During the Taiping Rebellion, Hong wanted to strengthen China through equality in distributing goods, communal property, and Chinese nationalism. However, it was unsuccessful.

3. The United States Influence

Source: reuters.com

After that, by attempting to reform their struggling economy, the Chinese tried to incorporate themselves into the world market, eliminating the traditional economy but forcing it to grow and had foreign involvement from Europe.

Japan and China’s state role in the economy were similar because they were both pressured by the Western world to open their trade. In Japan, the U.S. threatened to open up trade ports.

The U.S. wanted them to open up trade ports to protect American sailors shipwrecked in Japan, provide a stop for water and coal on the way to China, and overall expand their market.

They threatened Japan with their superior naval force and provided a letter from the president demanding a treaty. They accepted the treaty that opened up trade ports for the U.S., which led to signing treaties to open ports up to other nations.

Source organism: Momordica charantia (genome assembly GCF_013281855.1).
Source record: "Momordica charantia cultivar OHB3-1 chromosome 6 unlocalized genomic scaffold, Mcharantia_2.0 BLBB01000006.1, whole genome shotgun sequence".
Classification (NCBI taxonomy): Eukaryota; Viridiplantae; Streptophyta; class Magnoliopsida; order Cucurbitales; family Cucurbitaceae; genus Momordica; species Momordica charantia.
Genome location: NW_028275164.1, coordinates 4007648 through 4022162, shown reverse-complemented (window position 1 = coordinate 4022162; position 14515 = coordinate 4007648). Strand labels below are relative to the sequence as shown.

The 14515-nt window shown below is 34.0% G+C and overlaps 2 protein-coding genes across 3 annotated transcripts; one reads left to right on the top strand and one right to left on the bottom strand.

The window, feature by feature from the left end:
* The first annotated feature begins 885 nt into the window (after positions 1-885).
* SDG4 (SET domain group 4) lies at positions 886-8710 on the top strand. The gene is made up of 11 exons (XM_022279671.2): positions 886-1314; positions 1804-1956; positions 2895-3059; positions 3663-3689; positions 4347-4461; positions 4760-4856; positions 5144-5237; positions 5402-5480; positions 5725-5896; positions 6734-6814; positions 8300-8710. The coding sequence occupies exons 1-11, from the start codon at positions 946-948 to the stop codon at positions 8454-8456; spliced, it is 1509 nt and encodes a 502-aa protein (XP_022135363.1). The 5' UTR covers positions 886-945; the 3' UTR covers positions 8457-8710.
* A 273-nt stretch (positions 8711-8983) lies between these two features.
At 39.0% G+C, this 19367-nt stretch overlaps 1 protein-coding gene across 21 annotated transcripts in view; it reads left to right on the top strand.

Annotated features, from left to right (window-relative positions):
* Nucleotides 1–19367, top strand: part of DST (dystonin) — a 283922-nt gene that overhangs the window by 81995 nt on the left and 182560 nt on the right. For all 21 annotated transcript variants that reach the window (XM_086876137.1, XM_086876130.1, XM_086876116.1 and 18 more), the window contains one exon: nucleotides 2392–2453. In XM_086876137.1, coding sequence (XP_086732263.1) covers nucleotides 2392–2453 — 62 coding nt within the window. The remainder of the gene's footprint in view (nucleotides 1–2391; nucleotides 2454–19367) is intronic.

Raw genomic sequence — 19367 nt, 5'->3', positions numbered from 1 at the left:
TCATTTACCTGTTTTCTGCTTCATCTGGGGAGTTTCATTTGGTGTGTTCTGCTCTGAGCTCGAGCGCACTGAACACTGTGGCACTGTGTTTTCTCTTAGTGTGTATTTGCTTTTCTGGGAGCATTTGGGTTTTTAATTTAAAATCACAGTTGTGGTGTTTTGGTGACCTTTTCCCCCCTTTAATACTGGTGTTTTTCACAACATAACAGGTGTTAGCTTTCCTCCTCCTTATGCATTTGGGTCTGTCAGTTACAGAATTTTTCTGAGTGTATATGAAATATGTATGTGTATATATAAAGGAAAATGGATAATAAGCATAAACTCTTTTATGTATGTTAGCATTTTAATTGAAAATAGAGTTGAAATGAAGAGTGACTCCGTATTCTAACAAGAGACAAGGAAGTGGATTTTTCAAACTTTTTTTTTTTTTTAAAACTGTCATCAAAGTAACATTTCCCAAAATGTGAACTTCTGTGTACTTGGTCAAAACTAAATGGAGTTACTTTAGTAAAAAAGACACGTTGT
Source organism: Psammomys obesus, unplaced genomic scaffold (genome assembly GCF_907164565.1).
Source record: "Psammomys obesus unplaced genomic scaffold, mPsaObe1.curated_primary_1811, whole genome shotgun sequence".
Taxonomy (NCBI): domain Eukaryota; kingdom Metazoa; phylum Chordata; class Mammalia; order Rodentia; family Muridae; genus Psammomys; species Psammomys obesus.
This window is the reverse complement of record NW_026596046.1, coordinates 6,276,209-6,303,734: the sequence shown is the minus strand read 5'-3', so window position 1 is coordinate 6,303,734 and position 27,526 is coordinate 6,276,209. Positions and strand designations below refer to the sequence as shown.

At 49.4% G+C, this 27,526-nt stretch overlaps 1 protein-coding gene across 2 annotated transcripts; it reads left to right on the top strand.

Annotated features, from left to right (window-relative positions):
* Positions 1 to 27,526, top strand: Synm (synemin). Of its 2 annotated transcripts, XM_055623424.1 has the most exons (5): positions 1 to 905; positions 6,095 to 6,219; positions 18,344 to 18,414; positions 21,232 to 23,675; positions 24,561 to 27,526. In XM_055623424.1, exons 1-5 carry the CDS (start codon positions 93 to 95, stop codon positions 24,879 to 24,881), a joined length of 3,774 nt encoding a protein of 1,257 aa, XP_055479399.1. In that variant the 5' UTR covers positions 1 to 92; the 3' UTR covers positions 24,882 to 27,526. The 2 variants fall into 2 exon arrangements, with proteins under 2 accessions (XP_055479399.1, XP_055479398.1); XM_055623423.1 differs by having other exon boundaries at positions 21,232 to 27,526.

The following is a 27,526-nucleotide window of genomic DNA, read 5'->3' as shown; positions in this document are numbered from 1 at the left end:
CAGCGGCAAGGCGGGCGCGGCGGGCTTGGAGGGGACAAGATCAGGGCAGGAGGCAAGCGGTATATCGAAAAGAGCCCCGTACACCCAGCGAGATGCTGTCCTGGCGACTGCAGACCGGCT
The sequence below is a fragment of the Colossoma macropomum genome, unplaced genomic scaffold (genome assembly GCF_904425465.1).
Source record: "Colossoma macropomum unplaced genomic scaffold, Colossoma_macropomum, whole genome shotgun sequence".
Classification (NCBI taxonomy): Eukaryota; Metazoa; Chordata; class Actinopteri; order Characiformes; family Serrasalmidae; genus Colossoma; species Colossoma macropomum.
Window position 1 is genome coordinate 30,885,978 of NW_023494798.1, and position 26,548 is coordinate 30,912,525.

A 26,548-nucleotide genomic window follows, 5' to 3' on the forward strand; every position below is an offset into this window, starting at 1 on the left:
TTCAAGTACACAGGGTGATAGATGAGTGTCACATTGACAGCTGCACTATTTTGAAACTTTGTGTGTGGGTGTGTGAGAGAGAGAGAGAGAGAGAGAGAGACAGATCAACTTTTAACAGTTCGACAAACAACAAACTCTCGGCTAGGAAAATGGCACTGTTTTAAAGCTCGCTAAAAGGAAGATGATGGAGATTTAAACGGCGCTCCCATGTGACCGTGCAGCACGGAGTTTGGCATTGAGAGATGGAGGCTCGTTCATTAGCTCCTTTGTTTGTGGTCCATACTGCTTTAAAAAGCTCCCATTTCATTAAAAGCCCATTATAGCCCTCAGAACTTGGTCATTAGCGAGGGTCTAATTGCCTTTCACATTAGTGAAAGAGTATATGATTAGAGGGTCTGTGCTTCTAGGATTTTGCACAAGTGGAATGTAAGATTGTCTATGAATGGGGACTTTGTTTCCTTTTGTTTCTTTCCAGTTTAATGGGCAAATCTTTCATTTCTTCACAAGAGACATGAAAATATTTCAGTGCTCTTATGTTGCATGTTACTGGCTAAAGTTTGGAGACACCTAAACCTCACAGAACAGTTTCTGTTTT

This compromise with the U.S. government resulted in the people thinking the Shogun were weak, which led to the Boshin War and Tokugawa being overthrown.

4. The British Influence

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Much like the Americans with the Japanese, after the Opium War, China was forced by the British and their superior military power to open up five new trade ports.

Continuing this pattern, after the Chinese lost the Arrow War, they again were forced to open up more trade ports to the French and British.

Then the West started funding the Qing, which led to unequal treaties that pressured China into the world market. The West controlled most of China’s industries and eliminated the traditional economy.

5. The Impacts of Westernization and Modernization In Japanese and Chinese Economies

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The response to the westernization and modernization of the state strengthened Japan’s economy and weakened China’s economy. During the Meiji Restoration, Japan was modernized and westernized.

The Meiji modernized the political system, which benefited the economy by using their own taxes and no longer taking loans. After observing world events, they also modernized their military, which aided their economy because they figured out that military power equals success.